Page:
As I wrote about here, Chile is going through a really interesting process of trying to figure out how to reinvent itself in a way that most of its citizens can live with. Quite literally – many of the conditions folks are trying to change make living extremely hard, and poverty will kill you when it gets really bad. As will the loss of hope.
I was lucky enough to spend a couple of weeks there in late December/ early January, and I have way too much to say about it, but I will spare you for now and just start with a beautiful little sample.
Walking around Santiago, so much of the place has been destroyed, it’s heartbreaking, and a fair amount has been graffitied over. Like, really, most of the city. A lot of it is angry, and straight forward (“fuck the police”, or “ACAB” – all cops are bastards, acronym which is omnipresent on city streets despite it being in English, go figure), but some of it is poetry.
Actually, most of it is poetry. The art that has emerged during the last few months should be award winning. It is profound, well crafted, and moving. So much of it is aesthetically beautiful. But what caught my eye was a very brief, simple phrase, that was not adorned in any way by the way it was painted on the wall. No. It just stood there, in all its simplicity, with no need for ornamentation because truth can just be, and move you to tears when it’s so revealing that it shakes your bones.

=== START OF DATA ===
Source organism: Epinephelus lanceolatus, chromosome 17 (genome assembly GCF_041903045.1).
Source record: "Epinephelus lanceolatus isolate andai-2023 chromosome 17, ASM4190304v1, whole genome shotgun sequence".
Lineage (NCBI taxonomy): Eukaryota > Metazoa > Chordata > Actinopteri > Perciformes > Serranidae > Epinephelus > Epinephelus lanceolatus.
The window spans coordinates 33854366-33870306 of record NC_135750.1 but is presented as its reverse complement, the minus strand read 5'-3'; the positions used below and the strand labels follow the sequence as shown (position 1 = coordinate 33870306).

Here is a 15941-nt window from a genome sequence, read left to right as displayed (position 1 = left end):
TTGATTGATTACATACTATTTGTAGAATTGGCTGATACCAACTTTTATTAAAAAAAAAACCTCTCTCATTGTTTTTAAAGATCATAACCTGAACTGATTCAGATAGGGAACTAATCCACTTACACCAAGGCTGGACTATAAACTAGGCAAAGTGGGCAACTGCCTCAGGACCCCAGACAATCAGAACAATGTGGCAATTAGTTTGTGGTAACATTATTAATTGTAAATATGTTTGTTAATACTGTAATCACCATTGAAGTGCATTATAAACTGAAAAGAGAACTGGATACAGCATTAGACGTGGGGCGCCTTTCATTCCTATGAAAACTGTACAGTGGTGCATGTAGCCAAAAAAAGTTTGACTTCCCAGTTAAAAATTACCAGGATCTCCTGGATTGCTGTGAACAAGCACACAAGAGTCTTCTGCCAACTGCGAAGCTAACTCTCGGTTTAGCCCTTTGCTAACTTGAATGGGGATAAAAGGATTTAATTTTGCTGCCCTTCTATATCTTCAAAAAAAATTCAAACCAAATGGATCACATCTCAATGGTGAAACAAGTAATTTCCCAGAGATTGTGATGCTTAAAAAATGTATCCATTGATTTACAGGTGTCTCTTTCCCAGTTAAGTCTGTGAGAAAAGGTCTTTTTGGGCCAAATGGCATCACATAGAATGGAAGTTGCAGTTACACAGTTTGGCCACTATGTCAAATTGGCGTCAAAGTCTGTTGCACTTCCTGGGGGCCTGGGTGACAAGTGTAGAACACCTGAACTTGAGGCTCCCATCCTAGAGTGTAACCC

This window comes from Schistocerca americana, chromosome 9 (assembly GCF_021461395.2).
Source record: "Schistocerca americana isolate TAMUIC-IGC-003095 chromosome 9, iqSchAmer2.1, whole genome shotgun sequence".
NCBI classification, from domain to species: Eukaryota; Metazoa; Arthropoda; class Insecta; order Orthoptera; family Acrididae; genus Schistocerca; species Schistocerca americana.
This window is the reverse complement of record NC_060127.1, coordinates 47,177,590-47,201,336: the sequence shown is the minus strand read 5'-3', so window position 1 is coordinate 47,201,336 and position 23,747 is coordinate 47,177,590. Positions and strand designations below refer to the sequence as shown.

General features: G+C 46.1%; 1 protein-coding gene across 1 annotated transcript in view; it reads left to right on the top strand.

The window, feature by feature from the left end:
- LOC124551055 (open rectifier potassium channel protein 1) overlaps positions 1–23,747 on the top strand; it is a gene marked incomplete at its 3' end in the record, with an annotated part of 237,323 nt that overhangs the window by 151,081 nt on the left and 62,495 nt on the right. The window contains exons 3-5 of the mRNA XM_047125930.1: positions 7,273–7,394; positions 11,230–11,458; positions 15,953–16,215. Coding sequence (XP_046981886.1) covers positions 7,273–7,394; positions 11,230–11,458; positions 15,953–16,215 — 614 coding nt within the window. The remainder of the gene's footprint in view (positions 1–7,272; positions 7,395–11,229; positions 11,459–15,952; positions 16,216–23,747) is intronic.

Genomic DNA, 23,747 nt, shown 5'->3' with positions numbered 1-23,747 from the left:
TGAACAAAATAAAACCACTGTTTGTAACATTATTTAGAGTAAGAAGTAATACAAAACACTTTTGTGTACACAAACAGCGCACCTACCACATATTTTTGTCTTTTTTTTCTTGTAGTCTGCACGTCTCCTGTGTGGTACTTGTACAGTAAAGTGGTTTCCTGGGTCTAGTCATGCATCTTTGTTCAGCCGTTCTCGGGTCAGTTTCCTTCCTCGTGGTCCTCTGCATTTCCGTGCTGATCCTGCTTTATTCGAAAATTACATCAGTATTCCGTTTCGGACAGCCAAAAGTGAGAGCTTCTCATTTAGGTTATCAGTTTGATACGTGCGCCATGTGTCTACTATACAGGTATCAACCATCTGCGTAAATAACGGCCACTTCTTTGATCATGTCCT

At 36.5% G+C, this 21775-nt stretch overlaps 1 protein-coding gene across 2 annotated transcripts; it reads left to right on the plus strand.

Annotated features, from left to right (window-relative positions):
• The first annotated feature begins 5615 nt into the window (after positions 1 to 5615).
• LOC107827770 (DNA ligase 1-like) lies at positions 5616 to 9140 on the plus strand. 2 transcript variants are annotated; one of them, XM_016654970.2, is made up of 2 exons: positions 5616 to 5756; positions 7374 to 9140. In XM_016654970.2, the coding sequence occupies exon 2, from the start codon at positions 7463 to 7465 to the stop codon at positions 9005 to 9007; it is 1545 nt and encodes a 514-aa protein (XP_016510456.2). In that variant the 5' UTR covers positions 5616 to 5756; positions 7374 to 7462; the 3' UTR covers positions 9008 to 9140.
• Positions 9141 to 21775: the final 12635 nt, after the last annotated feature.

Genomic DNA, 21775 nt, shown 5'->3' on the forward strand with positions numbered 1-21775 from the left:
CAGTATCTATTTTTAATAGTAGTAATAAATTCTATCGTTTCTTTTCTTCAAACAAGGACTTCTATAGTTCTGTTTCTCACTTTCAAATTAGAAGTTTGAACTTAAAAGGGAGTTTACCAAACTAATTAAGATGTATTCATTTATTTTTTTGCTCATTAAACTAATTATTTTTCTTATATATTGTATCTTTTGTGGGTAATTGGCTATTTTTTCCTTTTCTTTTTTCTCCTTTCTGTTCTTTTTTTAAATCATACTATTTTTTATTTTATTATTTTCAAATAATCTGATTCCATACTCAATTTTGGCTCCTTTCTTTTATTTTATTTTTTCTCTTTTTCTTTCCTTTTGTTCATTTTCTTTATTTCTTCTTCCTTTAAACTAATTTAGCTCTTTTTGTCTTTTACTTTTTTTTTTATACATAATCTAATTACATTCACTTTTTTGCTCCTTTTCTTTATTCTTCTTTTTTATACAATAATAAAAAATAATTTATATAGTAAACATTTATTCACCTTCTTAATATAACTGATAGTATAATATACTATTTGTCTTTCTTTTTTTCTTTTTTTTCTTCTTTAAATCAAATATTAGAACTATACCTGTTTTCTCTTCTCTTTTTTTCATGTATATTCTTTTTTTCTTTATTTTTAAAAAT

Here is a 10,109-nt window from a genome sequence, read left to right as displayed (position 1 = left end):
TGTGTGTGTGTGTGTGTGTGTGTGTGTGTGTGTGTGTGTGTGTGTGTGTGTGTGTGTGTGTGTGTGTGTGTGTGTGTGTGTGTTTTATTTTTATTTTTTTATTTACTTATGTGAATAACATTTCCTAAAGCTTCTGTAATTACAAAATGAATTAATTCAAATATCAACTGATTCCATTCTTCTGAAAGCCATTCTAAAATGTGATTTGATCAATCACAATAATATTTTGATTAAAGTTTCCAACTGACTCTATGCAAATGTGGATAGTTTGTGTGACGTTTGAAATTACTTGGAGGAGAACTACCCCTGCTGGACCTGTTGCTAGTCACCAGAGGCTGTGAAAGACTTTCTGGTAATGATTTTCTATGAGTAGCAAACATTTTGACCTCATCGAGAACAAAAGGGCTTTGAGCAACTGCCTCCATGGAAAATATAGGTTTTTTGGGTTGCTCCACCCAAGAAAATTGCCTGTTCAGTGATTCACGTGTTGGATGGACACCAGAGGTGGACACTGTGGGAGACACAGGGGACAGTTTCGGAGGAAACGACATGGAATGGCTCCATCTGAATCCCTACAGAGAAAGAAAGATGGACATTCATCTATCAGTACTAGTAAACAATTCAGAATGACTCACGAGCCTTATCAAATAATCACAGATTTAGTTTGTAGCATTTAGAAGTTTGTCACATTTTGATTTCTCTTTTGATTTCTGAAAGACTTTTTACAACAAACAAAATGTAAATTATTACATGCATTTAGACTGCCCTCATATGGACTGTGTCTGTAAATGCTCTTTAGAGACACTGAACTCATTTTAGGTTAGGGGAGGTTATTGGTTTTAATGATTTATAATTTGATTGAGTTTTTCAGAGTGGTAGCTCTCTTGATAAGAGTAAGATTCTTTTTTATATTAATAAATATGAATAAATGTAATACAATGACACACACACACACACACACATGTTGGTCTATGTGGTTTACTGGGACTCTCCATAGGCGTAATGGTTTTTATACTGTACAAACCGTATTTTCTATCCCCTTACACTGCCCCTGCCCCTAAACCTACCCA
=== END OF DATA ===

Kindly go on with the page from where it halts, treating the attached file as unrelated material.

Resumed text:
This wall simple read: “It wasn’t peace, it was silence.”
DAYUM. It wasn’t peace, it was silence, is an obvious reference to the political situation there and the desire to go back to a more peaceful state of things. I get it. I don’t want folks to get hurt, I don’t want to have to walk 4 hours across town cause there’s no public transport system available, I don’t want to not have the basics, like, oh…the rule of law.
But what this simple phrase is revealing is that there is really no peace to go back to, just the silence of those that were getting the bill of “keeping the peace” and paying for it with their own bodies.
Quite frankly, when I laid eyes on that paint, I instantly got the bolt of recognition of how many times I may have kept silent because I was trying to keep the peace, not wanting to face the fact that in unspoken truth, there can be no peace.
I thought of all the women I met when I was volunteering at a domestic violence shelter that told me about how they tried to manipulate their partners into not hurting them by keeping silent.
I thought about how surprised we all seemed by the #MeToo movement, when the only real surprise is that we were able to keep silent for so long.
I thought of all the great ideas I haven’t shared at jobs because I‘ve had to think about how to present them so I can actually work on them without my boss getting intimidated or upset that I want to do good work.
Keeping silent has been a strategy of resistance for the oppressed for millennia. And there’s no judgment in that, we do what we need to do to stay alive and try to improve our lives.
But make no mistake. Never has it ever ever ever been the case that silence meant peace. True peace is loud with the sounds of children and women laughing, the echoes of truths being spoken freely, and only the silence we find in awe of one another.
Let’s not forget this.